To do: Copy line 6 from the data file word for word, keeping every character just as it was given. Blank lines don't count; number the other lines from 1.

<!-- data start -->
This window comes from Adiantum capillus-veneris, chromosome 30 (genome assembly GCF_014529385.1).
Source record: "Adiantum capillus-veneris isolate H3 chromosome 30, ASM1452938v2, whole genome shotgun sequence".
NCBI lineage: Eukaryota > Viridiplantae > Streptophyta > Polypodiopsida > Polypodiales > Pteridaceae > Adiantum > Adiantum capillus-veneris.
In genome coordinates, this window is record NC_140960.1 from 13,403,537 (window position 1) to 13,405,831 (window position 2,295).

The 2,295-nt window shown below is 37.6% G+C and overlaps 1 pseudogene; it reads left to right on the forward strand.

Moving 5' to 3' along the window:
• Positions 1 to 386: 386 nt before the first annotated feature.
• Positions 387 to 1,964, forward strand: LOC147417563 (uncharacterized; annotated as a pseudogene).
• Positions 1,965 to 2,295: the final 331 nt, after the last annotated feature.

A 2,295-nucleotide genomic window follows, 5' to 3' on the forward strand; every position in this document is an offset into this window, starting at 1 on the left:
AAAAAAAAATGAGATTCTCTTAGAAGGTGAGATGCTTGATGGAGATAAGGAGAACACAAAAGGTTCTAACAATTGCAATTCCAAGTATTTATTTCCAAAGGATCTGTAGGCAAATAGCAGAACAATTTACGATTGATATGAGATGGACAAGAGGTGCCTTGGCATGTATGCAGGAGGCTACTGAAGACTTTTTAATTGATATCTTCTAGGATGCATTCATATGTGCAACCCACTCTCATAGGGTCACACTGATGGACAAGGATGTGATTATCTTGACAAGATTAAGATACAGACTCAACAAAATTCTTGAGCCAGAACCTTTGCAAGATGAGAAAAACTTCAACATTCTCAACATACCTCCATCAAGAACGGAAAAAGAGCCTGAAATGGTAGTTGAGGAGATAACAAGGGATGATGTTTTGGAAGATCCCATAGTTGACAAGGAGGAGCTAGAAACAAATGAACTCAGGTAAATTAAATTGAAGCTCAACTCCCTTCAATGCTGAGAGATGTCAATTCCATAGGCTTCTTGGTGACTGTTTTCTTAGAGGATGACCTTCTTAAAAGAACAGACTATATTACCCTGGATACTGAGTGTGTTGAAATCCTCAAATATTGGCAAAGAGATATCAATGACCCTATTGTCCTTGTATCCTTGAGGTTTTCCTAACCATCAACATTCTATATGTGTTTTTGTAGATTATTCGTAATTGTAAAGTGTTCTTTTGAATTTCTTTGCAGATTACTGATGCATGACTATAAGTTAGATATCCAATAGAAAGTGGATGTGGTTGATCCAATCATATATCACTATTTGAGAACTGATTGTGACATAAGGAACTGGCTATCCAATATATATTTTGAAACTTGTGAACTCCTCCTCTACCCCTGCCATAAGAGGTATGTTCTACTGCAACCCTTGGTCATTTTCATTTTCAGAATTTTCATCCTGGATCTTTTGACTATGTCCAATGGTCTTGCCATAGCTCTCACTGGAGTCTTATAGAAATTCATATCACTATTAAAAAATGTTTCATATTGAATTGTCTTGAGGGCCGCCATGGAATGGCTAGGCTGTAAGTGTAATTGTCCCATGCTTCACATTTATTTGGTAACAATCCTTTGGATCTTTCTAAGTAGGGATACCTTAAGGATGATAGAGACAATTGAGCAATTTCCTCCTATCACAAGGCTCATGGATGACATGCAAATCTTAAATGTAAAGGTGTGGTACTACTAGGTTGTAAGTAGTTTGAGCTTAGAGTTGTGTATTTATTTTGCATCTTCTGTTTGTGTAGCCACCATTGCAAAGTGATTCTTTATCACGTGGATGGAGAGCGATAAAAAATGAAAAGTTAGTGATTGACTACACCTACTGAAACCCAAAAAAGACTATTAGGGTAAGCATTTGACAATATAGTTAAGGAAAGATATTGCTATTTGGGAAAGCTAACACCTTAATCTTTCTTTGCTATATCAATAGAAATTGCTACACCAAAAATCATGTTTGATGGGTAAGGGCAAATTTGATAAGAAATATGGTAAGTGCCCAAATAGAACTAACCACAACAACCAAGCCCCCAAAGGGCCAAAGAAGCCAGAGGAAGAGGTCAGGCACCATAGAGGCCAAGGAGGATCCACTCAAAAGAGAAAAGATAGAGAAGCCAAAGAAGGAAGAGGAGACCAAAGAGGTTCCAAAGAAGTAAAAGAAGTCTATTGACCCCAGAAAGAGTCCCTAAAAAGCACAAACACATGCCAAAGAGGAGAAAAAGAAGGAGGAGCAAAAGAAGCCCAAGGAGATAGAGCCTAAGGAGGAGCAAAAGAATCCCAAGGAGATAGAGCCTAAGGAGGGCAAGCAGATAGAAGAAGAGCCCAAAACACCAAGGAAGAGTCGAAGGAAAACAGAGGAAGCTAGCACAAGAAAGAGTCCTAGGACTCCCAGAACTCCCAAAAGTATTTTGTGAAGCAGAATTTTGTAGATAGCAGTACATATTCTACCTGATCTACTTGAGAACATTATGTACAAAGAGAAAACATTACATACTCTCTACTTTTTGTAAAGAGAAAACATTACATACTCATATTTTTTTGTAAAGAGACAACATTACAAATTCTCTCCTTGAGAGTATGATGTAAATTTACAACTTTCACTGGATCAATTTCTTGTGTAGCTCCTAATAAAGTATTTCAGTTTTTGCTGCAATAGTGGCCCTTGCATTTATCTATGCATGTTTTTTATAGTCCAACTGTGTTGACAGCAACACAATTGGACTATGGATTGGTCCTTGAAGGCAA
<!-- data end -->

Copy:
Moving 5' to 3' along the window: